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A: An introduction[edit]

  • Please describe yourself in three sentences, one of them regarding your current studies.

I was born in Mexico but live in London, where I study Computer Science at University College London as a first year. I started programming when I was 13, using TI-BASIC on a TI-83 I found at school (Ugh. It was horrible). Outside programming, I like cooking and subsequently eating said food.

    • Which languages do you speak? English and Spanish, both natively.
    • What's your overall background? I'm a first-year Computer Science student at UCL. In High School I did CS, Math and Physics at IB Higher Level.
  • Why do you want to participate in the ESA Summer of Code? What do you hope to gain by doing so? First of all, I want experience working in a field I like - not finance or defense. I also want to contribute to a very exciting project with real-world applications. I also want to give back to the open source community.
    • Please also describe your previous experience with SoCiS, if any. I first learnt about ESA's SoC yesterday night. I had heard about Google's but I didn't know of what it consisted. When I read about ESA's summer of code I got extremely excited and applied here. Needless to say I'm aware of the basic mechanics of the whole thing, but not the intricacies in it.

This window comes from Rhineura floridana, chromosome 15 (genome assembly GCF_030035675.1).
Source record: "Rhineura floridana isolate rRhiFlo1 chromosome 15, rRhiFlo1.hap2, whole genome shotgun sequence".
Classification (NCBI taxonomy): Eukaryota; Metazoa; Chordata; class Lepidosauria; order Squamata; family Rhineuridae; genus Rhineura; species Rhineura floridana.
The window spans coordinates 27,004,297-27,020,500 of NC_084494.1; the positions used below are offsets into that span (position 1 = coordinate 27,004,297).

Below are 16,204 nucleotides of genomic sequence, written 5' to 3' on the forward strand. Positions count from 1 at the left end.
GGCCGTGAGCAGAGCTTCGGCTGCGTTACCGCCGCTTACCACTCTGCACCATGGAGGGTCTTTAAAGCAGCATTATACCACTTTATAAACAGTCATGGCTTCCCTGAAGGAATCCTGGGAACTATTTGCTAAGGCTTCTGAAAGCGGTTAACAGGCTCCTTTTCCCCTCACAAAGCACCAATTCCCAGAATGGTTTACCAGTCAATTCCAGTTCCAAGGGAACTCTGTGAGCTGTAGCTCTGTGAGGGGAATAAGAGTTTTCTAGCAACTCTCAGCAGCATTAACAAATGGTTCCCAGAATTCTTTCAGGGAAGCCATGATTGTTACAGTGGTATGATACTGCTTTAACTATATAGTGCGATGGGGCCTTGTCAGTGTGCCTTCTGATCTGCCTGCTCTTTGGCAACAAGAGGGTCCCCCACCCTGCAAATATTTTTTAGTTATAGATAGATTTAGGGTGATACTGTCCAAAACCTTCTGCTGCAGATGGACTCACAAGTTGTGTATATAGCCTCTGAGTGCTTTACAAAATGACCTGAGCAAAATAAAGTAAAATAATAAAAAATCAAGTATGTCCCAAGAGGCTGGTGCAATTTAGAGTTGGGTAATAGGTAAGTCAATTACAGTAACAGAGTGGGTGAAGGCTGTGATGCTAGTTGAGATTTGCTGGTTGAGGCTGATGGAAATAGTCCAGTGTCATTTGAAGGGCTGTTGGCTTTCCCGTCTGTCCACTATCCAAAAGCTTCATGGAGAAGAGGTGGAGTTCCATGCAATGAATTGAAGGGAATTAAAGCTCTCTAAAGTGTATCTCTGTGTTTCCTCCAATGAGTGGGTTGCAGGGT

• Why are you choosing Octave? Because it combines my love of mathematics and programming, and I feel like I can make a tangible contribution that will be used in real-world applications.

My CV can be found here.

C: Contact[edit]

  • Please state the (unique and identical where possible) nick you use on IRC and any other communication channel related to Octave. mateoi
  • Which time zone do you live in? Will that change over GSoC duration? At first I will be in London - UTC+1, but I will probably visit Mexico for a few weeks - UTC-5.
  • Please state the timeframe (in UTC+0) when you feel most comfortable working during GSoC. Where are your time buffers? When I'm in London, I would be available from about 1000 to 2300 UTC, and in Mexico from 1400 to 0400 UTC.